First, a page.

Increased risk of readmission within 30 days of stay for acute MI, heart failure, pneumonia
FRIDAY, Feb. 15 (HealthDay News) -- For Medicare beneficiaries, income inequality correlates with 30-day readmission following hospitalization for myocardial infarction, heart failure, or pneumonia, according a study published online Feb. 14 in BMJ.
Peter K. Lindenauer, M.D., from Baystate Medical Center in Springfield, Mass., and colleagues conducted a retrospective cohort study of Medicare beneficiaries, aged 65 years or older, hospitalized in 2006 to 2008 for acute myocardial infarction, heart failure, or pneumonia, to examine the correlation between income inequality and the risk of mortality and readmission within 30 days of hospitalization.
During the study period the researchers found that income inequality varied across U.S. states, from an average Gini coefficient of 0.41 in Utah to 0.50 in New York. There was no significant association between income inequality and 30-day mortality for patients with myocardial infarction, heart failure, or pneumonia. Income inequality correlated significantly with rehospitalization for myocardial infarction, heart failure, and pneumonia (risk ratios, 1.09, 1.07, and 1.09, respectively); these findings were not significantly attenuated by adjustment for individual income and educational achievement. The estimated excess of readmissions for those in the states with the three highest quarters of income inequality versus the states with the lowest quarter was 7,153 readmissions for acute myocardial infarction, 17,991 for heart failure, and 14,127 for pneumonia.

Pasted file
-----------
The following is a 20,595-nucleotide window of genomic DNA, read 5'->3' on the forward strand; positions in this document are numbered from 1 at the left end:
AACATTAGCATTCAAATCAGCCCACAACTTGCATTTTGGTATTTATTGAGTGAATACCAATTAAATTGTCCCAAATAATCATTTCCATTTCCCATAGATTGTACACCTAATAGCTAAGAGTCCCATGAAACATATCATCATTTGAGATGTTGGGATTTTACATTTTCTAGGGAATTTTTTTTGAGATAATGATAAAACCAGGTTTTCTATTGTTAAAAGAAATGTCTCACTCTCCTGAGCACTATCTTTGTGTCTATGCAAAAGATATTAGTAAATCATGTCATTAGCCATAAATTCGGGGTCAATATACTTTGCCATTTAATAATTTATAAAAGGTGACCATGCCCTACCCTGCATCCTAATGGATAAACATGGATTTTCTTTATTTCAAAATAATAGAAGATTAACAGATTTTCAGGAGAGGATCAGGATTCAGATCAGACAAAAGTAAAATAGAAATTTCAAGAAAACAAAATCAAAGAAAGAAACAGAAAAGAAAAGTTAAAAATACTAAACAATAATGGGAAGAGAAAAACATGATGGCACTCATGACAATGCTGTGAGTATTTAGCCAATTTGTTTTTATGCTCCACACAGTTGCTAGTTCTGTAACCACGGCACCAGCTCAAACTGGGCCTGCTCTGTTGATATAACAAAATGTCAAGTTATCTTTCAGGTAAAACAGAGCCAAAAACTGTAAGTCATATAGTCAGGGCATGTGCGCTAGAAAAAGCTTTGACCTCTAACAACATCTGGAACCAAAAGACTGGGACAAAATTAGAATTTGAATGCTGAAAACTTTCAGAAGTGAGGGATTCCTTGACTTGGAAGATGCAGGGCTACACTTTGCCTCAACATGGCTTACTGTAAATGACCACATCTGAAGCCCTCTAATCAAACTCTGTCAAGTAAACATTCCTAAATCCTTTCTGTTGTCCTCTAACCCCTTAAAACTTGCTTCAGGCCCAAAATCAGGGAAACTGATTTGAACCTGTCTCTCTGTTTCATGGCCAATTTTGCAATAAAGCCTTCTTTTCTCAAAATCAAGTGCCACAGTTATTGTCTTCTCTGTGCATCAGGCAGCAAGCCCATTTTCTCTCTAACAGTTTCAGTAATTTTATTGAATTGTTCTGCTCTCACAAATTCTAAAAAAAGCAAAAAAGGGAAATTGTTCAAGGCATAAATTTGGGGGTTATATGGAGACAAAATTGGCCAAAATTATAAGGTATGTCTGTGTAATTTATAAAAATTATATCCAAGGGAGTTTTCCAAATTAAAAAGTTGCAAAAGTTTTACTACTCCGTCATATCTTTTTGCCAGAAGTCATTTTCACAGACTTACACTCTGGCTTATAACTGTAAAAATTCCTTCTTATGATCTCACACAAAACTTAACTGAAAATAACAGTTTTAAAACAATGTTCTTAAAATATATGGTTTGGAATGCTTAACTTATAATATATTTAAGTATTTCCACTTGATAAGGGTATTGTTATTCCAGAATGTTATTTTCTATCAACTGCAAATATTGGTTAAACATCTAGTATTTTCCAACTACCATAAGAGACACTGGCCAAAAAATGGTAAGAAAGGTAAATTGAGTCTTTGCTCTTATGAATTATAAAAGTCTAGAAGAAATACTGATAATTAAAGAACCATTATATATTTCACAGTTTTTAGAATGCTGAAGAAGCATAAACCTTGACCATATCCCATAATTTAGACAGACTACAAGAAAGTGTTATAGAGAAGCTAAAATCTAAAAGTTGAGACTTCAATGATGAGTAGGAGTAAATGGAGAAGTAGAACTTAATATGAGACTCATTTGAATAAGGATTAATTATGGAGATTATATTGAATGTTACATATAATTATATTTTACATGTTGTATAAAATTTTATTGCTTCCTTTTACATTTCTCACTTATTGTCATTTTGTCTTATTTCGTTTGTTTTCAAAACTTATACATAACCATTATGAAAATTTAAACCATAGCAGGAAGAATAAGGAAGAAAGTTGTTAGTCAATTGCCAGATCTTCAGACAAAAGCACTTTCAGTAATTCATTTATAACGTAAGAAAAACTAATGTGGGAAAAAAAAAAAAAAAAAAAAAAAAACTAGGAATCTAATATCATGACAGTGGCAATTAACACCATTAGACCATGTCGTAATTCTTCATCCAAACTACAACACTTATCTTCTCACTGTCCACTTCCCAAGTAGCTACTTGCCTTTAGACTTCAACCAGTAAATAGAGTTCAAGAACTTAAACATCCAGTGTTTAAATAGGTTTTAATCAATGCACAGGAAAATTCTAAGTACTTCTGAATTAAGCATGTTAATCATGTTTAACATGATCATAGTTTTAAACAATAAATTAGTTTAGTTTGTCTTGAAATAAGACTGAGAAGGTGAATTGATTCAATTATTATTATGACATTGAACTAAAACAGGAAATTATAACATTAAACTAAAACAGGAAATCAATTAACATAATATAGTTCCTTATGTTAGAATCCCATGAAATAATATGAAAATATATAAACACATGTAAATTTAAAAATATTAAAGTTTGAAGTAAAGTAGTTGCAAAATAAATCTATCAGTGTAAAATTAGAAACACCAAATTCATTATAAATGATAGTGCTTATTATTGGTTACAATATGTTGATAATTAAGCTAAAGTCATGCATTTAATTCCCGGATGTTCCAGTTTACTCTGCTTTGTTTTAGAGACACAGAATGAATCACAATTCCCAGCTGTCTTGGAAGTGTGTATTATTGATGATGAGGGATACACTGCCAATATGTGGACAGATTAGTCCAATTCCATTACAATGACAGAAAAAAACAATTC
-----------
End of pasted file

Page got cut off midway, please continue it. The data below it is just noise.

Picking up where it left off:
"In this study of U.S. Medicare beneficiaries hospitalized with acute myocardial infarction, heart failure, and pneumonia, exposure to higher levels of income inequality was associated with increased risk of readmission within 30 days of discharge," the authors write. "The effect was similar in magnitude to the risk associated with major comorbidity."
One author disclosed financial ties to Medtronic and UnitedHealth.
Full Text (http://www.bmj.com/content/346/bmj.f521 )